and stability in Nepal without which its strategic and economic interests will be jeopardized. If the King loses out to the Maoists, India would have to live with a Maoist radical regime next door while its own Maoist extremists outfits are spreading terror in several states within India. On the other hand, if the King eventually succeeds in dealing with the rebels with military help from India and/or other countries, the democratic political process would be arginalized and the monarchy would be sustained forever. It would be unwise to strengthen King Gyanendra’s hands in the hope that he would handover power and restore democratic process once he is able to deal with the Maoist challenge. Historically, the Nepalese monarchy has worked against Indian interests. The political parties in Nepal are not in a position to mount serious challenge to the King through any movement for restoration of democracy. The King, meanwhile, is busy strengthening his position. The Maoists, though well entrenched in other parts of the country are not in a position to overrun Kathmandu. Both sides have reached a strategic parity of sorts. The tide, however, will turn against the King if the Nepalese security forces do not receive adequate equipment, arms & ammunitions and fail to secure support from the people. The steadily growing links of the Nepalese Maoists with their counterparts in India pose serious long-term threat to India’s security. India, therefore, clan not be an idle watcher and cannot afford to let the pot boil. It should play a proactive role and try to bring the King, the political parties and the Maoists to a position where a constitutional monarchy could be stablished and the parliament restored. The task is difficult because the Maoists neither trust the King nor the political parties enjoy very little popular support and are mainly busy fighting amongst themselves. The King wants to sustain the monarchy and he does not trust India. India, for that matter, has no reason to trust the King either.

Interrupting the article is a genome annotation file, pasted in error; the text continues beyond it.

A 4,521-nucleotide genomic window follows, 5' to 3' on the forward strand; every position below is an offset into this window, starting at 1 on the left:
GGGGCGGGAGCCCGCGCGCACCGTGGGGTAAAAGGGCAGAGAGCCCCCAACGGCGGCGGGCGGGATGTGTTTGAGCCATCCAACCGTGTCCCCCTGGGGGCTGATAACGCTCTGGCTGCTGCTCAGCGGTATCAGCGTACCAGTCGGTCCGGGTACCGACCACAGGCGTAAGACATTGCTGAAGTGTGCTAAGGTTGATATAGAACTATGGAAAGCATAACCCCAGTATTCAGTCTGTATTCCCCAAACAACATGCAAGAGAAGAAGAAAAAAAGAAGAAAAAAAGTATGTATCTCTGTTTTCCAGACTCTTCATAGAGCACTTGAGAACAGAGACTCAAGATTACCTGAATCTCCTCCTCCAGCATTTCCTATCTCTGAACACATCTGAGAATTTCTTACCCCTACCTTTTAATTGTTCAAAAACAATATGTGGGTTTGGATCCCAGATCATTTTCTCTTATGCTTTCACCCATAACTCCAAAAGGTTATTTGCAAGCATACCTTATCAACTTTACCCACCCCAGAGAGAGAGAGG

Yet, however difficult the task appears to be, India has to work towards the goal of bringing the three power centers of Nepal together and setting up a